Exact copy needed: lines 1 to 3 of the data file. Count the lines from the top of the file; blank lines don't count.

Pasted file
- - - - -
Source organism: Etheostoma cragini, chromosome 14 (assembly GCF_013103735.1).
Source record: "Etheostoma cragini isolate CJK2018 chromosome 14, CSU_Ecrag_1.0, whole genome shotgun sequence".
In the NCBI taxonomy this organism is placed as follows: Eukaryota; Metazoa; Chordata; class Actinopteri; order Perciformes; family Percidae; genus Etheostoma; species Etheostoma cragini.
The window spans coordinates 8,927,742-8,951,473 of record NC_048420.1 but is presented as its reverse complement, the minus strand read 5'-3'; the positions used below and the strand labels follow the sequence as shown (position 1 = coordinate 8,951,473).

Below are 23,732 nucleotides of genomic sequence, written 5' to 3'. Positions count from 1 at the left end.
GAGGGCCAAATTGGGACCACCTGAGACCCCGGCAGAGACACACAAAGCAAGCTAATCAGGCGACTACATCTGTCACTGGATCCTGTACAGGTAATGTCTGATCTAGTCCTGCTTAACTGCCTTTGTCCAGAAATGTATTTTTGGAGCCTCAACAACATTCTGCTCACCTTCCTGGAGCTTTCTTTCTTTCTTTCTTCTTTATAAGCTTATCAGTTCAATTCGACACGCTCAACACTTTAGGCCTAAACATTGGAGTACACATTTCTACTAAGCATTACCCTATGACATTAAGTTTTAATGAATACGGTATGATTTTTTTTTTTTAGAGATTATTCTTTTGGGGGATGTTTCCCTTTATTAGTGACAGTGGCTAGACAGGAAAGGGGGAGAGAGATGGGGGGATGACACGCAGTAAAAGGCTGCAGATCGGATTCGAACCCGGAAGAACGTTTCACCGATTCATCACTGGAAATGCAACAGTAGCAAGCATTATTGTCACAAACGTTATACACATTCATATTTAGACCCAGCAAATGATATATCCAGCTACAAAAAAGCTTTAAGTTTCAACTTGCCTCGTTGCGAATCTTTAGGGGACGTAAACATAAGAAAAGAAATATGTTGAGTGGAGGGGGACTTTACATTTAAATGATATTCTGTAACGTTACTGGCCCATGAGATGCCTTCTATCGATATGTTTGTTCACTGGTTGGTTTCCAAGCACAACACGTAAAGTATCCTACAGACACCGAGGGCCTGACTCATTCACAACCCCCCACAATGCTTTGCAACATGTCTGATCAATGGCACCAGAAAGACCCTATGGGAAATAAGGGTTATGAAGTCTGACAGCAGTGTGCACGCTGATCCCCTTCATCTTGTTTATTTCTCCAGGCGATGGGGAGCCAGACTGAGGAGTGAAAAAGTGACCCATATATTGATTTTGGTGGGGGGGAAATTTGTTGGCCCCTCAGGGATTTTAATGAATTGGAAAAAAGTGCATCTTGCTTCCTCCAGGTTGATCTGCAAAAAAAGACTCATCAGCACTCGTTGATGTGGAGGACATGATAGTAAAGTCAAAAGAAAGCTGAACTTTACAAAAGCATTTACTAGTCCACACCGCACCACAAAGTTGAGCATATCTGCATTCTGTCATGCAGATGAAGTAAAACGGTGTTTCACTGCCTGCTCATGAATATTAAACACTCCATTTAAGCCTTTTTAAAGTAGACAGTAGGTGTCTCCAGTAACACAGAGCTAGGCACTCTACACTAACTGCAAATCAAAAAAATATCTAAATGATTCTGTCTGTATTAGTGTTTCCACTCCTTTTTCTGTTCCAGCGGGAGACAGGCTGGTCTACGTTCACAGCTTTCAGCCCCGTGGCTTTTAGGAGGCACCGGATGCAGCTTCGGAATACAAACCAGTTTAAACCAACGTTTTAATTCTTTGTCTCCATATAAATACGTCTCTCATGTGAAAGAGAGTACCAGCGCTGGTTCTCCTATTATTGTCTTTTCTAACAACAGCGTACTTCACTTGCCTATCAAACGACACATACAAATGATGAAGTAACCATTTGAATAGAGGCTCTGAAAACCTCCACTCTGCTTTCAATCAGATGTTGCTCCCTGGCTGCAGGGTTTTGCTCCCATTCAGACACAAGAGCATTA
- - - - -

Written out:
Source organism: Etheostoma cragini, chromosome 14 (assembly GCF_013103735.1).
Source record: "Etheostoma cragini isolate CJK2018 chromosome 14, CSU_Ecrag_1.0, whole genome shotgun sequence".
In the NCBI taxonomy this organism is placed as follows: Eukaryota; Metazoa; Chordata; class Actinopteri; order Perciformes; family Percidae; genus Etheostoma; species Etheostoma cragini.